Calendar year exports by India are forecast to decline to 2.2 million tons in 2000, down 300,000 from the 1999 forecast owing to a decrease in demand from Bangladesh, the largest importer of Indias rice. Indias production is expected to match the record 1998/99 crop of 126 million tons. A steady growth in consumption paired with lower exports, will allow India to maintain ending stock levels of 11.0 million tons.
The 2000 export forecast for Pakistan is expected to equal the 1999 level of 2.0 million tons. A marginal decline in production will draw down ending stocks to their 1997/98 level of 122,000 tons.
Argentina and Uruguay are expected to export 600,000 and 700,000 tons respectively in 2000, a decline of 25,000 each as production returns to more normal levels across Latin America.
Forecast Taiwan exports in 1999 are increased to 100,000 tons, rising 75,000 based on sales and reported exports to date.
The 1999 export forecast for Egypt is lowered to 280,000 tons, down 20,000 due to tight export supplies and Egypts observed imports of rice in the current year.
Burmas export estimate for 1999 is raised this month to 200,000 tons based on abundant government-held stocks and pledges to increase sales in the world market. In 2000, Burmas exports are projected to remain flat at 200,000 tons.
The United States is expected import 310,000 tons of rice in 2000, an increase of 10,000 over the current 1999 forecast. Increased use of fragrant rice and speciality varieties are expected to continue to drive the U.S. import market.
Rice imports by Mexico are projected to increase by 40,000 ton in 2000 to 365,000, owing to lower production in 1999/2000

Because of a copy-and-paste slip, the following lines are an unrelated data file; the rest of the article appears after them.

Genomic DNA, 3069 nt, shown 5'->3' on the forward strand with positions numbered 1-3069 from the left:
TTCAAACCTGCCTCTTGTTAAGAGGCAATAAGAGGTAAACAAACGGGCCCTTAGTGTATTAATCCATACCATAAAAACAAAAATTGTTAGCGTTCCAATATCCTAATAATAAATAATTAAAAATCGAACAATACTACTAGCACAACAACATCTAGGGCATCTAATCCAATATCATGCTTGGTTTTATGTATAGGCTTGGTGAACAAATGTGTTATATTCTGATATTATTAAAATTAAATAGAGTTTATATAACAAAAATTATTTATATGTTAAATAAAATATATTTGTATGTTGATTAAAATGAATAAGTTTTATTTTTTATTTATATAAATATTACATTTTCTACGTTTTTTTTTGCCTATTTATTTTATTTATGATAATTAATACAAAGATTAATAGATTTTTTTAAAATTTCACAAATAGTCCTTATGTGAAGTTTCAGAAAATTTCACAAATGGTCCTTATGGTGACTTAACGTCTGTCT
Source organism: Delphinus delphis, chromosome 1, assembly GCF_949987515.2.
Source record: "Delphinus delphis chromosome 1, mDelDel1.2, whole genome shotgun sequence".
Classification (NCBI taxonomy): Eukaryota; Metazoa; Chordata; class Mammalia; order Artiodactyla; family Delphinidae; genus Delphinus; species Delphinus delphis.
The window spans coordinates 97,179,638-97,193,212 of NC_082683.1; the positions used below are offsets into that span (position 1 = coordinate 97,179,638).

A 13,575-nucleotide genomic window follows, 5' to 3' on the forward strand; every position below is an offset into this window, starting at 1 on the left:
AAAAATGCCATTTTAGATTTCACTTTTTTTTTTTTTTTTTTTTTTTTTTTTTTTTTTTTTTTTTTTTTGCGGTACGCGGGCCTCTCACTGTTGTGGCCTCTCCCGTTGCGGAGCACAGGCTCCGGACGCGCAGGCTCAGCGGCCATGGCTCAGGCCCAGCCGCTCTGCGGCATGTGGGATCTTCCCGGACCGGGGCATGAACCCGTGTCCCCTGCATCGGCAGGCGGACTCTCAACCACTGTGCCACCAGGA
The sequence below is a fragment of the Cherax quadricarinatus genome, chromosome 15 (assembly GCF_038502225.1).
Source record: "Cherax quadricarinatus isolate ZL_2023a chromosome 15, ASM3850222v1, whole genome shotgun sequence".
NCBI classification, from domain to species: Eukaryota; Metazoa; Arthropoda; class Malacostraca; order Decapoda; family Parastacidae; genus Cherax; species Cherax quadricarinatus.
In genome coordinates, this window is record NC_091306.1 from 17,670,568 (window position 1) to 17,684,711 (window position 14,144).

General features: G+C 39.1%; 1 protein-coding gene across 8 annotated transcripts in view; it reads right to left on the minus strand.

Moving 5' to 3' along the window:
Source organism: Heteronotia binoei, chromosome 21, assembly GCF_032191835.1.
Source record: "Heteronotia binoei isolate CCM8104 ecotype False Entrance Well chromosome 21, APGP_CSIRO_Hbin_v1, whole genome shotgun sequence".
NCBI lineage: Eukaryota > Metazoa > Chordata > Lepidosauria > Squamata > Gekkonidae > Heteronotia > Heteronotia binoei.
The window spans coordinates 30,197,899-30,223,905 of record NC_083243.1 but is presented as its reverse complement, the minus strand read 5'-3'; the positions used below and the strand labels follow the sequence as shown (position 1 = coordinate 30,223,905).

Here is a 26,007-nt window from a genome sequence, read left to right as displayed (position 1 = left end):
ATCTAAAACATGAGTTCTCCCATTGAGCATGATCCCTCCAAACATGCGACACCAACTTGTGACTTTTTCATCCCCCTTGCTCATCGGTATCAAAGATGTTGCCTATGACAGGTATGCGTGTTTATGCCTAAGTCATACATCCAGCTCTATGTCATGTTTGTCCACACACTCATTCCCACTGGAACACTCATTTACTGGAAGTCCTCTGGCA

Regionally, imports are forecast to increase in 1999/2000 owing to an expected decline in production. Calendar year 2000 imports by Brazil are forecast to increase to 1.0 million tons. This 150,000 ton increase is attributed to a decline in production from the 1998/99 record level.
Increased imports in 2000 are anticipated as regional production is forecast to fall, as a result of severely dry weather conditions and reduced irrigation supplies across the Middle East in 1999/2000. Forecast rice imports by Iran in 2000 are expected to increase 250,000 tons to 900,000 after a two year low owing to an expected decrease in production caused by dry regional conditions.
Despite an increase in Africas projected rice production in 1999/2000, imports are also expected to rise as consumption grows in both rice producing and non-producing countries.
For the first time in a decade, Egypt is expected to import 40,000 tons of rice in 1999 to relieve tight supplies and dampen sharply rising domestic prices.
Rice imports are projected lower in 1999/2000, as production is anticipated to increase year-to year in South Asia. Due to a forecast record production of 29.3 million tons (rough basis), Bangladesh rice exports are expected to decline 300,000 tons to 1.0 million in 2000.
Even though record or near-record production levels are expected across Asia in 1999/2000, regional imports for 2000 are forecast to maintain nearly the same level as the current 1999 estimate. The 2000 import forecast for the Philippines is projected to drop to 900,000 tons, a decline of 300,000. 1999/2000 production is expected to rise by nearly 1.0 million tons (rough basis).
Rice imports by Indonesia in 1999/2000 are expected to remain flat at 2.5 million tons, and production will also stay at the same level as 1998/99.